Harold Lane was a Hermit who lived in a cave on the outskirts of the township of Sillock. He was totally self-sufficient, with a fire and animal skin rug in his cave for Winter & he fed himself by killing small wild animals with a crossbow that he made by himself using only a sharp heavy knife.
He would wander into Sillock and go to the laundry & public showers to spruce up, despite his long grey bear & hair & tatty trenchcoat.
One day the new school Principal, Paul Harrington, saw an arrow made by Harold. Nobody was afraid of Harold. Quite the opposite. Paul was progressive & wanted the students to do more outdoors type activities. When he hears that Harold also made crossbows he just had to meet him. He met Harold at the library & offered Harold a position at the school. Harold accepted.
His first job was to gather wood which they did near Harolds cave. Harold was more than happy to show them his cave. The students were in awe but not as much as Paul, who said, “I envy you.” Harold replied, “It keeps me warm in Winter and cool in Summer. I have all I need.”
Harold again spent his days off drawing the further parts required for the crossbow from various angles.
After 3 weeks Harolds class had completed their stock. The next job was to collect long, thick pieces of timber to form the ‘body’ so it was back to Birchwell Hill where Harolds cave was & was littered with all sorts of timber. Paul (again) went on the bus trip and helped search. 2 hours later the students had their rough pieces,
They returned to their class and analyzed the drawings and moved the body, marking it. The next day they began cutting the body to their specifications. After 2 weeks they were finished but thought they had a problem. How to fix the body to the stock. Harold solved the problem in 10 minutes, He scraped 2 holes through each part the, with a scrap piece of wood, carved it into a slightly funnel-shaped peg. He screwed the ‘bolts’ tightly into the holes & the crossbow was as solid as a rock. The students spent the rest of the class copying Harold with great success, Harold checking every bow as it was completed. Now it was only the limb to be attended to. Another trip to Harolds cave next class.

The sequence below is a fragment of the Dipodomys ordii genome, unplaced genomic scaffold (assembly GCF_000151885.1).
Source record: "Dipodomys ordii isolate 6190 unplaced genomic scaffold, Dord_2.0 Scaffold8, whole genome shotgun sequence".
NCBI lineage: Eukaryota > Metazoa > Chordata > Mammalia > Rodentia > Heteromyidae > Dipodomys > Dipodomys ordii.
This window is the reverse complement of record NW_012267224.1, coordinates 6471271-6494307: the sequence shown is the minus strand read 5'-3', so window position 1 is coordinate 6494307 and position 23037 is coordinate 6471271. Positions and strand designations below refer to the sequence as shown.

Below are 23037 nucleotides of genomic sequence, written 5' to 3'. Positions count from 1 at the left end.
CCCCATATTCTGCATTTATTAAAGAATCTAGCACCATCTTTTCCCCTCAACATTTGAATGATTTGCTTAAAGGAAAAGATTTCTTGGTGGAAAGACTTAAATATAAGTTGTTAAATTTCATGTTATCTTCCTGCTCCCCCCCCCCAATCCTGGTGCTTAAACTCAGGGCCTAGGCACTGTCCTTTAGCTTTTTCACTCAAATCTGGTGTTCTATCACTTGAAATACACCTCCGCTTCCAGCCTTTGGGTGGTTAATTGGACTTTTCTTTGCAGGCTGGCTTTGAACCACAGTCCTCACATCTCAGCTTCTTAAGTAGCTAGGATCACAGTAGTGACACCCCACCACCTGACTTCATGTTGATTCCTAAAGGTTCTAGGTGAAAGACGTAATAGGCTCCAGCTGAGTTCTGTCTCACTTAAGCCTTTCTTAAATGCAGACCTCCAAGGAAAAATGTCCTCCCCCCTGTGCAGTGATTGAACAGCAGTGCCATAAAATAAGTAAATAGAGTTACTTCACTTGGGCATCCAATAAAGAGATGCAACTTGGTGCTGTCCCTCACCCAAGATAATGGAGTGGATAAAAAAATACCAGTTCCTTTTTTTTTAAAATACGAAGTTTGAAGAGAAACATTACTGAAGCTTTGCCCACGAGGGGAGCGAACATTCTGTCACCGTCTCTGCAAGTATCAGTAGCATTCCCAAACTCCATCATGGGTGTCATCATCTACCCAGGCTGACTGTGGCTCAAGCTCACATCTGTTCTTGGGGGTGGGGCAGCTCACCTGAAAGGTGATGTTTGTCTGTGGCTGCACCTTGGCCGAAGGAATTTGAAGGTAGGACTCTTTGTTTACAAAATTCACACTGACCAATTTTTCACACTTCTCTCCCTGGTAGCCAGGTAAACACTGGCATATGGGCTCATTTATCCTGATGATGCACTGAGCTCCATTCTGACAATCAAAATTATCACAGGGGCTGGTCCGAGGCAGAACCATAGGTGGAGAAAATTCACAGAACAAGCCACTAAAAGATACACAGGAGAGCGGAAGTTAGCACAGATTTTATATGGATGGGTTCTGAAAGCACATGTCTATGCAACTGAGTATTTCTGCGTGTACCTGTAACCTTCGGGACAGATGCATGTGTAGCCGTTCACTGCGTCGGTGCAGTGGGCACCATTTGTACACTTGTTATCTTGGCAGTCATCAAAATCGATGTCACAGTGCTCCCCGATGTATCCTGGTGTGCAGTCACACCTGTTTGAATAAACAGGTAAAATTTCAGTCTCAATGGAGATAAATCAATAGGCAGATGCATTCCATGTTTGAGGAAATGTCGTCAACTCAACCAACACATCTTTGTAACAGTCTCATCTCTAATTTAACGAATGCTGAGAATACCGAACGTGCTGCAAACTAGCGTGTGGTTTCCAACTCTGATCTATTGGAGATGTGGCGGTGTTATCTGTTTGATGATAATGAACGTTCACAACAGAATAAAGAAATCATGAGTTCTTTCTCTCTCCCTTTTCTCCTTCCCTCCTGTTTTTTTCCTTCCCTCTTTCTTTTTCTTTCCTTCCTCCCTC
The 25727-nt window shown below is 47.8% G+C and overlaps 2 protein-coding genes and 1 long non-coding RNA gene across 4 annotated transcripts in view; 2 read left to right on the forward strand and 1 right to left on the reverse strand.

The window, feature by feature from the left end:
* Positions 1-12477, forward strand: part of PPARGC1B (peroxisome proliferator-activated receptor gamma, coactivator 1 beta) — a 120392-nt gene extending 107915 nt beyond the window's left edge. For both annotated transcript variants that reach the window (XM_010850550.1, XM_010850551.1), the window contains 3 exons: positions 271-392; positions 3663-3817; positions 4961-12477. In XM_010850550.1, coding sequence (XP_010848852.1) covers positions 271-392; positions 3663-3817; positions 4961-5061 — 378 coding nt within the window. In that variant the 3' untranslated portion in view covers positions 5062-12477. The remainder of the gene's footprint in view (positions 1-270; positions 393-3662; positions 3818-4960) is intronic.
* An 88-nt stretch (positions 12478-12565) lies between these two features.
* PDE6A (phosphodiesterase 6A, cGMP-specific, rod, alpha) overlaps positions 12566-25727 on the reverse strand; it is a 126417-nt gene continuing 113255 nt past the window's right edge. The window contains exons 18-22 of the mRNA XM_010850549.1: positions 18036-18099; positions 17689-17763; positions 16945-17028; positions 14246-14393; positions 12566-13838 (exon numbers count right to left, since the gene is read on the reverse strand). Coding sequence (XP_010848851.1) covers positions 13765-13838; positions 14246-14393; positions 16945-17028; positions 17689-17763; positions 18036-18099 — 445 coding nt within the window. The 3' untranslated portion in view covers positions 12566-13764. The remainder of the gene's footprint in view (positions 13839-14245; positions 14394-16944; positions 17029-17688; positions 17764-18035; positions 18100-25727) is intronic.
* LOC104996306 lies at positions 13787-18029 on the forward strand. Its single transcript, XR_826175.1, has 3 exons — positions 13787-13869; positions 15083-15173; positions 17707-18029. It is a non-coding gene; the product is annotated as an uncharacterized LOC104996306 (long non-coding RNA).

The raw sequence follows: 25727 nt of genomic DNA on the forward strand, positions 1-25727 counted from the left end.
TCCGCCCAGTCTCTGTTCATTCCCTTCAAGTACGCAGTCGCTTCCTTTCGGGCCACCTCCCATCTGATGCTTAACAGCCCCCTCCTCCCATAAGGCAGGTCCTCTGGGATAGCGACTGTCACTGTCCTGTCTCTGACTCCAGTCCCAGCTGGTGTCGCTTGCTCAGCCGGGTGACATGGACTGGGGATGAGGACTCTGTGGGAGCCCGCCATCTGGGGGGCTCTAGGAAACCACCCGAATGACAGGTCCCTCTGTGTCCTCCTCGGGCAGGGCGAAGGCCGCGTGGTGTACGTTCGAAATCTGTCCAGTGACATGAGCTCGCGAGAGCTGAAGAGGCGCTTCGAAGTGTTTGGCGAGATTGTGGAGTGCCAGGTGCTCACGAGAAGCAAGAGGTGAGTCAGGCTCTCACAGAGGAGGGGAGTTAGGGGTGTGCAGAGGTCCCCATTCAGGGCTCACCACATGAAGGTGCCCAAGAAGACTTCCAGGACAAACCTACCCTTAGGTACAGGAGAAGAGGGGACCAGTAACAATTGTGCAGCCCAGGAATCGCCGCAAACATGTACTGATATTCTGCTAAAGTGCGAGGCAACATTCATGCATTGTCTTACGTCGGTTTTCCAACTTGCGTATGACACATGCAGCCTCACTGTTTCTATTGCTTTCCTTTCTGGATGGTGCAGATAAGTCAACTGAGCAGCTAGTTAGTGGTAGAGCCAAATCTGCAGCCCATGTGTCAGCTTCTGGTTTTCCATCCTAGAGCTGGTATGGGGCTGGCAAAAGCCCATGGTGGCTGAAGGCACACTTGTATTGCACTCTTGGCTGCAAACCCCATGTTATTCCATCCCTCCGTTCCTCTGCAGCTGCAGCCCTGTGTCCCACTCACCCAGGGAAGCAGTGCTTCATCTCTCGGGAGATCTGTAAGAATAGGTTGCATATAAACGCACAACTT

In the visit, Harold instructed the students to look for the longest, fattest piece of timber that they could find. “As long as you are tall would be ideal,” Harold told the class. The class all returned with huge pieces of timber. Harold laughed to himself as he knew that they would be cutting their significantly….or would they?
On returning to the class the students sized their pieces of wood up, marking them in readiness for tomorrows class. All the while, students had been making perfect arrows in their spare time.
When the class commenced the following day Harold said, “Don’t worry about the length in the diagram. That was a guess. The longer the limb, the more power.” Sure enough the class fashioned the limb, most of which were about half the height of Harold.. ‘Jeeyz,’ he thought. ‘What have I done here?’ Harold then showed the class how to fix the limb to the body. They finished right on 3pm. Charlie asked Paul if he could access crossbow wire. Phil gave Harold a cheque book & sent him into town.
On returning Harold set about stringing the bows, setting them to pull and sitting them in large buckets of water in readiness for the students the following week.
When the students arrived the following week, Harold was waiting for them, grinning. The students eyes lit up. “Wait here,” said Harold. He went & asked Phil if he could borrow the archery targets. “Sure, Harold!” exclaimed Paul before adding, “Are you going to do it now? I have to see this.”
Harold kept the students in class while he & Paul moved the targets into place. “How does 20 yards sound, Harold?” asked Phil. “I don’t know. I’ve never used a bow our size.. I suppose we can try it.”
With the targets in place, Harold bought the students out with their bows. Harold carried the bows for safety reasons. He picked a random student & showed them what to do. The student loaded the crossbow & took aim. “Don’t aim with you eyes,” said Harold. “”Aim with the bow.” The student relaxed & let fly. The student was sent back 4 steps as the arrow hit the target board. Initially they thought the arrow had missed. In fact it had gone right through the target. “Bows down!” said Harold. He & Paul went and moved the target back a further 10 yards. “Let’s she how this goes,” whispered Paul.
Another student was called up and took a shot. He hit the target board alright but the arrow was only sticking out by a few centimetres. Paul looked at Harold & said, “Another 10?” Harold nodded. “Bows down!” Harold said again. A third student took aim and the arrow was still half way into the target.